GUILLET DE SAINT-GEORGES, George.
The Gentleman’s Dictionary: in Three Parts.
Viz. I. The Art of Riding the Great Horse ... II. The Military Art ... III. The Art of Navigation ... : Each Part done Alphabetically, from the Sixteenth Edition of the Original French, published by the Sieur Guillet ... with Large Additions, Alterations and Improvements, adapted to the Customs and Actions of the English ...
First edition in English, originally published as Les arts de l’homme d’épée, ou, Le Dictionnaire du Gentilhomme, Paris, 1678. A splendid pocket guide which seeks to teach the arts of riding; military organization and fortification; and the management and navigation of a ship, in dictionary form. Each of the 3 parts is illustrated with a folding plate, “the true and perfect seat upon horseback”; “all manner of works used in fortification”; and “A Description of a Ship, with all Her Tackling.” An extremely popular work, it was reprinted many times and was translated into Italian in 1683. This copy with the ownership inscription of John Spurr to the title page, dated 1774. This could very possibly be Maj. Gen. John Spurr (1759–1816) who served in the Continental Army during the War of Independence. He was a participant in both the Boston Tea Party and the Battle of Bunker Hill, and was commissioned a captain in Col. Thomas Nixon’s Regiment in 1777. He fought in the second Battle of Saratoga, and was present during the surrender of General John Burgoyne. He was promoted to the rank of major in 1780 and eventually held the rank of major general in the Massachusetts State Militia.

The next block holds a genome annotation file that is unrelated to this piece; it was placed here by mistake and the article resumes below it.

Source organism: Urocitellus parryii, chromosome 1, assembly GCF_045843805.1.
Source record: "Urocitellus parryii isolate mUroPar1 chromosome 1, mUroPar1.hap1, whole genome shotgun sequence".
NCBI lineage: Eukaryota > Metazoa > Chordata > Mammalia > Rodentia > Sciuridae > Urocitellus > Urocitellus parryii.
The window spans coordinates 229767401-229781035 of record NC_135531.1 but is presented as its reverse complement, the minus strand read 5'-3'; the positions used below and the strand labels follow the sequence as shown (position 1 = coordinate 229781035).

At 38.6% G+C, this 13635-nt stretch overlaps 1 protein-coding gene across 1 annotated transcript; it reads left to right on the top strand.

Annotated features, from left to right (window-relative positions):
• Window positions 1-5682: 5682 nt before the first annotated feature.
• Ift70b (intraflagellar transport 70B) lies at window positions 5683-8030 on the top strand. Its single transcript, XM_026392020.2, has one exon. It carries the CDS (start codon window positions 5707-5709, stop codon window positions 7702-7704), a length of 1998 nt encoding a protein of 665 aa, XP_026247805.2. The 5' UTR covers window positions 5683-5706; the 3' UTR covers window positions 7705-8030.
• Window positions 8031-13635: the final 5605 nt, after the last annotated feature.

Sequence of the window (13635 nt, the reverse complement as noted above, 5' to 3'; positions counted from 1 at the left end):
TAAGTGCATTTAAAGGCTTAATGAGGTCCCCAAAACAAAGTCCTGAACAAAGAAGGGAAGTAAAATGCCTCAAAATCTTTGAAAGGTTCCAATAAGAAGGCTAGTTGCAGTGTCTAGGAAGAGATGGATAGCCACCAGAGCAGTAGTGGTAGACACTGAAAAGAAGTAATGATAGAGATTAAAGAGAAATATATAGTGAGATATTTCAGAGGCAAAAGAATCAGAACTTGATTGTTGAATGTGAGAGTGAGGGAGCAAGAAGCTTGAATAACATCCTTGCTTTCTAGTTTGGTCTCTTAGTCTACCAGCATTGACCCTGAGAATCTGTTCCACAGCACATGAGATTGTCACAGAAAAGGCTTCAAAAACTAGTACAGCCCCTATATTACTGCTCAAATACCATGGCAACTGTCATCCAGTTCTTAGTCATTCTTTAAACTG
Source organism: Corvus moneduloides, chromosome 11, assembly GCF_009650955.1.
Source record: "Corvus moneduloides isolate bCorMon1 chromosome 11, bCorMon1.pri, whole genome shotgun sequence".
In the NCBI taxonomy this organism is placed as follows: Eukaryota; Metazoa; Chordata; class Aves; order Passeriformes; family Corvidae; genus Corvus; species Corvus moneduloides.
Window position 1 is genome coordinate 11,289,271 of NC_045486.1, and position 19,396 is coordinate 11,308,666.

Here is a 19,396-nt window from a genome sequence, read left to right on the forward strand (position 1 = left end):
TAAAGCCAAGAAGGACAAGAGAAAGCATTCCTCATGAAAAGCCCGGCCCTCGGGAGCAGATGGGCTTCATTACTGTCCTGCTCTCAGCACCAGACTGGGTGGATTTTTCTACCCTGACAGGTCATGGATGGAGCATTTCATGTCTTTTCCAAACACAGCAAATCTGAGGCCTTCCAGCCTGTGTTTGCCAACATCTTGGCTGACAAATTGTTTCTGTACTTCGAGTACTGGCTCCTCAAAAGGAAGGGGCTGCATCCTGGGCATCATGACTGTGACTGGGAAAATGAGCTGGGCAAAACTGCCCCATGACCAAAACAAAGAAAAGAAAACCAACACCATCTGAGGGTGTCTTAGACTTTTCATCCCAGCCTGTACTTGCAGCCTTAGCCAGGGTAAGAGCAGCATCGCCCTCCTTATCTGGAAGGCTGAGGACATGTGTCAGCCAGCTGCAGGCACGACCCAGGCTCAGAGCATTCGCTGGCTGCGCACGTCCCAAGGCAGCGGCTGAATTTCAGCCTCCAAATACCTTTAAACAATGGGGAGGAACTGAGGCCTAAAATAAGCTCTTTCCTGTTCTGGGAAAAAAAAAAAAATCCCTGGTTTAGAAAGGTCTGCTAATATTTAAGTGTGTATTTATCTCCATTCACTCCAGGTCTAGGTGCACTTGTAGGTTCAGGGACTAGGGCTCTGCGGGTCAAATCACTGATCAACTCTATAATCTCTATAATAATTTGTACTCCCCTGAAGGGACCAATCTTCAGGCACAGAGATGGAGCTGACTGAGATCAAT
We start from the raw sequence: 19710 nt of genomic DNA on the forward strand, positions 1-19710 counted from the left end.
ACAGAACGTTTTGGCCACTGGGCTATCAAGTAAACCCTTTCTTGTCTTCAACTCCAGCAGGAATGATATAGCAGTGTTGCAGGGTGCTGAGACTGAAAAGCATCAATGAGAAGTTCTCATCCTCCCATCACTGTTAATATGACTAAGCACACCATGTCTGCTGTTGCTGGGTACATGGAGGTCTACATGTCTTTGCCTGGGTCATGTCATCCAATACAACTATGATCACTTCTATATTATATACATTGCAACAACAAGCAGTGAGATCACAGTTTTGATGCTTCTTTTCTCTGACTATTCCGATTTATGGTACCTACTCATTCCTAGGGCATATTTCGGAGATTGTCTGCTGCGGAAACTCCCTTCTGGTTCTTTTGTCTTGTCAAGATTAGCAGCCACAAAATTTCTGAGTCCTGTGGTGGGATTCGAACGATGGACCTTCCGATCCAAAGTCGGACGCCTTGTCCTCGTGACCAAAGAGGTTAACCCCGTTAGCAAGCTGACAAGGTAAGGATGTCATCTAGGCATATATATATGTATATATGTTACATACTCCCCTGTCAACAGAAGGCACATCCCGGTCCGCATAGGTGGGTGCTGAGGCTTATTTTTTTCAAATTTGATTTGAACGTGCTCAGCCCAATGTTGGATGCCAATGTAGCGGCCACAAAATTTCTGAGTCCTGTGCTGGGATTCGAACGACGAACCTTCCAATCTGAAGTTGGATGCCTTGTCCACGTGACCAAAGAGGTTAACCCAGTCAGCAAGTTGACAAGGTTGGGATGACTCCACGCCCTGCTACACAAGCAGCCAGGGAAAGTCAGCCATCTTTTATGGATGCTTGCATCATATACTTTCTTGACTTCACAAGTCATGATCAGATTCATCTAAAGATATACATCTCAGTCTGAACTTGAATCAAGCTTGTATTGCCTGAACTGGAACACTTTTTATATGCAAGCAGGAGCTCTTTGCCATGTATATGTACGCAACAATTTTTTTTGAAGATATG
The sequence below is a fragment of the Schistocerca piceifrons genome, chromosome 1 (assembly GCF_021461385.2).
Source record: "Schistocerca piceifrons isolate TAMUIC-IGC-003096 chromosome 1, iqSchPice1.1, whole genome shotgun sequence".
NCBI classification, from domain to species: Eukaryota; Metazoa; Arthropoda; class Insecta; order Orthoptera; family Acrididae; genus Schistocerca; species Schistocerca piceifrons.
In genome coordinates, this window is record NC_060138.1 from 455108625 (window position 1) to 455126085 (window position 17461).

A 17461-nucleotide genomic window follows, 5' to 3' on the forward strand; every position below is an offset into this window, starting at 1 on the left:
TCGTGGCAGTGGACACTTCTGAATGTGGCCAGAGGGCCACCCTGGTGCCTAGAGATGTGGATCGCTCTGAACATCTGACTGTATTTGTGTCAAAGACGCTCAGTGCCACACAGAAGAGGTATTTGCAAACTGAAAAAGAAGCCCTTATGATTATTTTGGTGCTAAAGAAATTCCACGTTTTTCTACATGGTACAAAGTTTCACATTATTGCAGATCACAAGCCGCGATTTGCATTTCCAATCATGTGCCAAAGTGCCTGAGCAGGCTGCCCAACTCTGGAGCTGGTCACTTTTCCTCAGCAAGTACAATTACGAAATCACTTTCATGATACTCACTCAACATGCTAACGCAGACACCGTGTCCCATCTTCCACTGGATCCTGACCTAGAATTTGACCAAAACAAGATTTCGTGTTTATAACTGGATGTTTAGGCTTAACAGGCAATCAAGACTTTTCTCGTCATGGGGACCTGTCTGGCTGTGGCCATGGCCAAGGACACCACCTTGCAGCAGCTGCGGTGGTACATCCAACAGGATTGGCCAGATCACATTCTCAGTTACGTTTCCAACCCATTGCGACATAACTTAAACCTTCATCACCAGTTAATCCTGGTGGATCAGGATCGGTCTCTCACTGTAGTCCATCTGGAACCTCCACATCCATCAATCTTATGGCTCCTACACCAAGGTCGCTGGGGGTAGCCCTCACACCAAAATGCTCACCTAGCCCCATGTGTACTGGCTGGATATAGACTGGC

Octavo (170 115 mm). Contemporary Cambridge panelled calf, rebacked, preserved in a plain cloth slip-case. Half-title bound in, 3 folding plates, numerous wood-cut illustrations to the text. A little rubbed, light browning overall, some splits to the folding plates repaired, the last a little stained from an old tape repair, but a very good copy.
Bibliography: Adams & Waters 1898; Craig pp. 4-5; Polak for the French edition.Don't understand our descriptions? Try reading our Glossary